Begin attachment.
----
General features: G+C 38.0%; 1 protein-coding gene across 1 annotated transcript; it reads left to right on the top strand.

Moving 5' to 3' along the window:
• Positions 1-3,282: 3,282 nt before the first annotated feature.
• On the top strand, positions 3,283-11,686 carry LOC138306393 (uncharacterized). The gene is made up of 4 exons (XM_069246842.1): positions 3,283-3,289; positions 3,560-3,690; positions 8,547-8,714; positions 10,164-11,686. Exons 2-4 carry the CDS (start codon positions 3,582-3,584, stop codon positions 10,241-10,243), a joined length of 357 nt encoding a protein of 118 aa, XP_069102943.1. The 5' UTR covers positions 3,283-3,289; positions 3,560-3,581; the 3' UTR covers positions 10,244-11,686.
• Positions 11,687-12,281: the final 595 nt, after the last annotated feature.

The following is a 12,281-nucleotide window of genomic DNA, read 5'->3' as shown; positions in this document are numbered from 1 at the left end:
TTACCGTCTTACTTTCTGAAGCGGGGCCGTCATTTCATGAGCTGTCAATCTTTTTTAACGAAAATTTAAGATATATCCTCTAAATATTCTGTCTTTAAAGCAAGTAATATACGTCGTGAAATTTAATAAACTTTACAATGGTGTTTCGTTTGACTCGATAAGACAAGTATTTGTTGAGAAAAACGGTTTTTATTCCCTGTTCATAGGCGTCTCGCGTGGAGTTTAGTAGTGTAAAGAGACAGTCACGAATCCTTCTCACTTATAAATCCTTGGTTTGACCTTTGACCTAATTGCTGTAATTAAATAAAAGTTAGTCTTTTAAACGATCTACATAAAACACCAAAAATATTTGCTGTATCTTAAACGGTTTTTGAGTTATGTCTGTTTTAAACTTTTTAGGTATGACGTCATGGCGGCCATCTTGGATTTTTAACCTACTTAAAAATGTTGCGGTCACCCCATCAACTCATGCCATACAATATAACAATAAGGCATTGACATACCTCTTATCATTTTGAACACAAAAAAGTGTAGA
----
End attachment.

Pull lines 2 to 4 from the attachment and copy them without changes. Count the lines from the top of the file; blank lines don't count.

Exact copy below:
Moving 5' to 3' along the window:
• Positions 1-3,282: 3,282 nt before the first annotated feature.
• On the top strand, positions 3,283-11,686 carry LOC138306393 (uncharacterized). The gene is made up of 4 exons (XM_069246842.1): positions 3,283-3,289; positions 3,560-3,690; positions 8,547-8,714; positions 10,164-11,686. Exons 2-4 carry the CDS (start codon positions 3,582-3,584, stop codon positions 10,241-10,243), a joined length of 357 nt encoding a protein of 118 aa, XP_069102943.1. The 5' UTR covers positions 3,283-3,289; positions 3,560-3,581; the 3' UTR covers positions 10,244-11,686.